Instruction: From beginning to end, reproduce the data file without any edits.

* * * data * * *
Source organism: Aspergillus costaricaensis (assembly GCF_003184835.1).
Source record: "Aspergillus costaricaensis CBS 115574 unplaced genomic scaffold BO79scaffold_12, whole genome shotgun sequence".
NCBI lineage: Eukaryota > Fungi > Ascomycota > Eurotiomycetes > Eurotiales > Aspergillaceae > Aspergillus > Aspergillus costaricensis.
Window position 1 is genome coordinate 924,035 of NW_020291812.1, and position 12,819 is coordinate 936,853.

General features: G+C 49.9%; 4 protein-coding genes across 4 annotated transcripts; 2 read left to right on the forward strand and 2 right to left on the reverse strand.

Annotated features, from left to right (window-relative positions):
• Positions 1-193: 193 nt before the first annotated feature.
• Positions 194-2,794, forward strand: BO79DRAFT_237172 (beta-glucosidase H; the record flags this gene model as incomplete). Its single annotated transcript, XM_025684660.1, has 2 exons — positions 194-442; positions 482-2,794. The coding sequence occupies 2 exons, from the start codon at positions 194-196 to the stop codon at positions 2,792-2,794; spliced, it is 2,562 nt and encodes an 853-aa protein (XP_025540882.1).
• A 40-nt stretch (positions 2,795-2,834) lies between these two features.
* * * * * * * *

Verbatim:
Source organism: Aspergillus costaricaensis (assembly GCF_003184835.1).
Source record: "Aspergillus costaricaensis CBS 115574 unplaced genomic scaffold BO79scaffold_12, whole genome shotgun sequence".
NCBI lineage: Eukaryota > Fungi > Ascomycota > Eurotiomycetes > Eurotiales > Aspergillaceae > Aspergillus > Aspergillus costaricensis.
Window position 1 is genome coordinate 924,035 of NW_020291812.1, and position 12,819 is coordinate 936,853.

General features: G+C 49.9%; 4 protein-coding genes across 4 annotated transcripts; 2 read left to right on the forward strand and 2 right to left on the reverse strand.

Annotated features, from left to right (window-relative positions):
• Positions 1-193: 193 nt before the first annotated feature.
• Positions 194-2,794, forward strand: BO79DRAFT_237172 (beta-glucosidase H; the record flags this gene model as incomplete). Its single annotated transcript, XM_025684660.1, has 2 exons — positions 194-442; positions 482-2,794. The coding sequence occupies 2 exons, from the start codon at positions 194-196 to the stop codon at positions 2,792-2,794; spliced, it is 2,562 nt and encodes an 853-aa protein (XP_025540882.1).
• A 40-nt stretch (positions 2,795-2,834) lies between these two features.